When I told the electronics technician that I had been spraying everything on my bridge with glass cleaner and wiping it down with paper towels, I thought his head was going to explode. I had no clue my cleaning habits were taboo. What's the proper way to clean and maintain your electrical gear? We talked to experts from two different manufacturers to find out.
There are two issues you need to consider when cleaning your electronics. One is chemical reaction and the resulting damage to knobs, buttons, housings, and lenses. The other is abrasion damage or scratching on lenses. According to Rob Bright of Navico, the parent company of Simrad and Lowrance, never use paper towels. Opt instead for any soft or microfiber cleaning cloth. Larry Till of Furuno specifically suggests using 3M's microfiber cloths. Also, make sure you rinse your screens lightly with freshwater before wiping; otherwise, dried salt deposits can scratch the fragile LCD screens.
Solvents and chemicals are the worst things you can put on your screens. Furuno applies an anti-reflective coating to its products, and a surprising number of cleaners destroy it. Till says that some marine products are waterproof, but that doesn't mean they're built to withstand high-pressure hosing. Also CRT screens aren't nearly as waterproof as LCDs and extra care must be taken when cleaning these devices. Go with a mild misting with freshwater and, if serious washing is needed, put plastic covers in place beforehand. If freshwater doesn't do the trick, start with mild detergents such as boat soaps or hand soaps. Progress carefully to more aggressive products if necessary. "Our service department receives some seriously weathered screens for repair. After regular cleaning with freshwater, we often resort to a product from Chemtronics called Screen Prep," says Till. It's a two-part system that consists of a single-use wet wipe (deionized water and isopropanol), and a single-use dry wipe. Similar LCD cleaning kits can be purchased at most computer or home electronics stores. Navico has gone largely to glass screens, which better resist abrasion, but even they have coatings that can rub off. "No matter what kind of screen you have, you want to treat it much like a camera lens," says Bright. What about keeping screens clean at sea? Savvy captains keep a small spray bottle with freshwater nearby for rinsing.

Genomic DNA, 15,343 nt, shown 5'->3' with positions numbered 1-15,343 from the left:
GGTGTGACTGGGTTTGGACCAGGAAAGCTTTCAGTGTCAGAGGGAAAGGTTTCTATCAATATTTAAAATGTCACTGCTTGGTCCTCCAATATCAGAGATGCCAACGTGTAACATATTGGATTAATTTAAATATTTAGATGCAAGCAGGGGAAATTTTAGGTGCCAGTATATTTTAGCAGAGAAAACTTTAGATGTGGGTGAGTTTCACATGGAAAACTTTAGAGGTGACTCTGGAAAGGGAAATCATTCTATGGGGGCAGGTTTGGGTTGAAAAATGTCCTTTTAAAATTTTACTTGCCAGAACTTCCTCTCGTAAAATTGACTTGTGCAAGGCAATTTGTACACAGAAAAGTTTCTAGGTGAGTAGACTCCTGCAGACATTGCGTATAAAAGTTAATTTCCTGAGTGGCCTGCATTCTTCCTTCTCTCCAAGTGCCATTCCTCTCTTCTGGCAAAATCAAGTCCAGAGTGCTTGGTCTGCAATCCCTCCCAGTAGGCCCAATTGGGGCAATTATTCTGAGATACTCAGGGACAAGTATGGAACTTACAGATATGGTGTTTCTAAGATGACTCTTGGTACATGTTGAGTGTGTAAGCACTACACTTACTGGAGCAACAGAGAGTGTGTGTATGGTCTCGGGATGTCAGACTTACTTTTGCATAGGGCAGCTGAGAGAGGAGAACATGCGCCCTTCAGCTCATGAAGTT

Bezels often fade and lose color with time. To prevent sun damage and fading both of our experts stressed that covers should be placed on electronics when they're not in use. Can anything restore the color to faded units? Both Till and Bright say no, but I'm not so sure. During my time as first mate on some older charter boats, I'd carefully wax the bezels. Several coats added oils to the parched material and brought back some color. But electronics manufacturers don't accept this solution. What about the back side of the units? Both technicians agree that these electronics don't require any dusting or cleaning of fans or air intakes. Unlike your home computer they are designed to keep dust and harmful particles out. What about protecting the connections? Bright suggests that a small application of silicone grease or Vaseline will help prevent them from seizing or corroding, and Till recommends using the provided rubber boots to cover any unconnected plugs. Regarding cleaning and maintaining your electronics, less is more, and when it comes to maintenance, that's always good to hear.